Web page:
For Badhi



Krasis (κρᾶσις: temperament, mixture) and the forms of this, eukrasia (εὐκρασία) and dyskrasia (δυσκρασία),1 are foundational concepts in Galen’s comprehensive system of medicine. Along with the triad of terms, “capacity” (δύναμις), “function” (ἐνέργεια), and “action” (ἔργον), they are the substance of his physiology, which in turn is coupled with his anatomy, both notional and actual, to provide the basis of what he sees as rational medical practice. Bringing together these concepts of structure and function is an apparatus of definitions and a system of causation.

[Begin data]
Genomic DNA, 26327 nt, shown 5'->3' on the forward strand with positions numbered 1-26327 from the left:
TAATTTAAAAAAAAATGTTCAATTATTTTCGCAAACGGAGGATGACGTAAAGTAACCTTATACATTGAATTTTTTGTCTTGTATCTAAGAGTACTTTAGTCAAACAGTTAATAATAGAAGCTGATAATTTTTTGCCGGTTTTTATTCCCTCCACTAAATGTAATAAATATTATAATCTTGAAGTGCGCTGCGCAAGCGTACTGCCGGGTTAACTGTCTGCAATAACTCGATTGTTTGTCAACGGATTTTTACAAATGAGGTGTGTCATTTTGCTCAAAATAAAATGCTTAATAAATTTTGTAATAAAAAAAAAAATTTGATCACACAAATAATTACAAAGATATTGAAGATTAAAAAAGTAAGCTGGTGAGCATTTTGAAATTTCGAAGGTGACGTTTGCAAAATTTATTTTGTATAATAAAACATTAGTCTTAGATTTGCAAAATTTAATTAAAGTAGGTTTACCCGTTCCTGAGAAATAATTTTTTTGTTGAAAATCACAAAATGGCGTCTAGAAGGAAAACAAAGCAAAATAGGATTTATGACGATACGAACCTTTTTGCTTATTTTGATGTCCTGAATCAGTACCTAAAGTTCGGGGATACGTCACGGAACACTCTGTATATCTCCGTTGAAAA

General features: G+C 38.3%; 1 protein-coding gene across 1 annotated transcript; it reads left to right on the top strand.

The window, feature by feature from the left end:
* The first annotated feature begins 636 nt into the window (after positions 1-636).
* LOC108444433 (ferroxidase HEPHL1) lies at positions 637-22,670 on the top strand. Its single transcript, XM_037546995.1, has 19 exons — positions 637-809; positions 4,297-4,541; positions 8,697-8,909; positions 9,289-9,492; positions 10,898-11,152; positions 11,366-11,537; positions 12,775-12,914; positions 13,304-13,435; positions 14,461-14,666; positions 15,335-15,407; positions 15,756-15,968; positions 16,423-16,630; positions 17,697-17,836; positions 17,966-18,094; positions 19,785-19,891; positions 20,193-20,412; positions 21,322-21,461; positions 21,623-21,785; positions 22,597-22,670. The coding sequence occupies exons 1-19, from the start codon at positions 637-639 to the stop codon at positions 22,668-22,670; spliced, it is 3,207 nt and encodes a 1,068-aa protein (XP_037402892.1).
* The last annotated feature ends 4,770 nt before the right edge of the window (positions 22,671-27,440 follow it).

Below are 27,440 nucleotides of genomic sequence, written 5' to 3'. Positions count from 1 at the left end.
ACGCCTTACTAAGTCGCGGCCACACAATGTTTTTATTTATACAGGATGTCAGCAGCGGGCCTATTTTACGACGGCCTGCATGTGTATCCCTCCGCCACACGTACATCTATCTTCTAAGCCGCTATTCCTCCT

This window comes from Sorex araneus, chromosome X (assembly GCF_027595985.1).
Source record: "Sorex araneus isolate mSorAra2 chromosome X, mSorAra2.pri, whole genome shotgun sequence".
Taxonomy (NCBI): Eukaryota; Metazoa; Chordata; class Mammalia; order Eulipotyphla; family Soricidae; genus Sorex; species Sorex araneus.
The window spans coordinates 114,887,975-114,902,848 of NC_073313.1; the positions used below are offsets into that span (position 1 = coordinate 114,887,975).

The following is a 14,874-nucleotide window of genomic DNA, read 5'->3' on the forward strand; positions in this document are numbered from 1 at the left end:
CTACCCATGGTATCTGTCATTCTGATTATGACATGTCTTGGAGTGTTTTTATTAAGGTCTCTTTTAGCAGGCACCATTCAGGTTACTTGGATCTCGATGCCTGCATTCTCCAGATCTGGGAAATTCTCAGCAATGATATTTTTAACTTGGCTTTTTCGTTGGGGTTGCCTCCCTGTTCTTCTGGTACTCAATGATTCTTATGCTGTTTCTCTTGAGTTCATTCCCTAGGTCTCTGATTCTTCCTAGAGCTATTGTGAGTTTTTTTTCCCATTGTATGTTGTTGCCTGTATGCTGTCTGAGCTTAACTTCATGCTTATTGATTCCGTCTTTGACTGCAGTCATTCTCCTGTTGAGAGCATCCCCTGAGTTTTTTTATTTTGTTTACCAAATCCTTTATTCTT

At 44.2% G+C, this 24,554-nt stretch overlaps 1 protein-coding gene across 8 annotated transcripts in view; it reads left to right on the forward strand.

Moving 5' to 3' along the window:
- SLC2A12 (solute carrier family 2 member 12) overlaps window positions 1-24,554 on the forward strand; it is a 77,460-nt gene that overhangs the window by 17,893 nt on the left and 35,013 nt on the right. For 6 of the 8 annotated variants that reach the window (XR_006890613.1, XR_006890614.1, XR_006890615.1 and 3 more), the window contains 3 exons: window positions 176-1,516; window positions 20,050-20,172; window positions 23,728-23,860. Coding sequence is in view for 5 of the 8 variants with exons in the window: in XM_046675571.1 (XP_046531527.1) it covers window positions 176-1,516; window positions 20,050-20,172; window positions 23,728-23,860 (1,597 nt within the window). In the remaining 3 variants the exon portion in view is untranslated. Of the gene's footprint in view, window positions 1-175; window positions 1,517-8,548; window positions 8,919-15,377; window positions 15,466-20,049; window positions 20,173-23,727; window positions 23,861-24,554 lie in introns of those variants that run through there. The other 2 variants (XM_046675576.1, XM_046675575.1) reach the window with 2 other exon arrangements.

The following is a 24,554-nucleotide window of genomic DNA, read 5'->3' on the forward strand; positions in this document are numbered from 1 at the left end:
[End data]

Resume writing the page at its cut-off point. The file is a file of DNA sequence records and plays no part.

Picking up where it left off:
In Galen’s system, krasis is the blending of the four elemental qualities—hot, cold, dry, and wet—which, for him, are the fundamental components of all matter, including the identifiable anatomical structures of the body and mind.2 He allows no mind-body dichotomy, no corporeal/incorporeal division. The range of each of these qualities is infinitely variable, as are their combinations, and

  • 1The issue of the translation of these terms is addressed in section 7 of this General Introduction, on terminology.
  • 2In the first two of the translated treatises, Galen takes these elemental qualities as the foundation of structure. In the third treatise, written some twenty years later, he speaks of a qualityless substance in which these attributes inhere.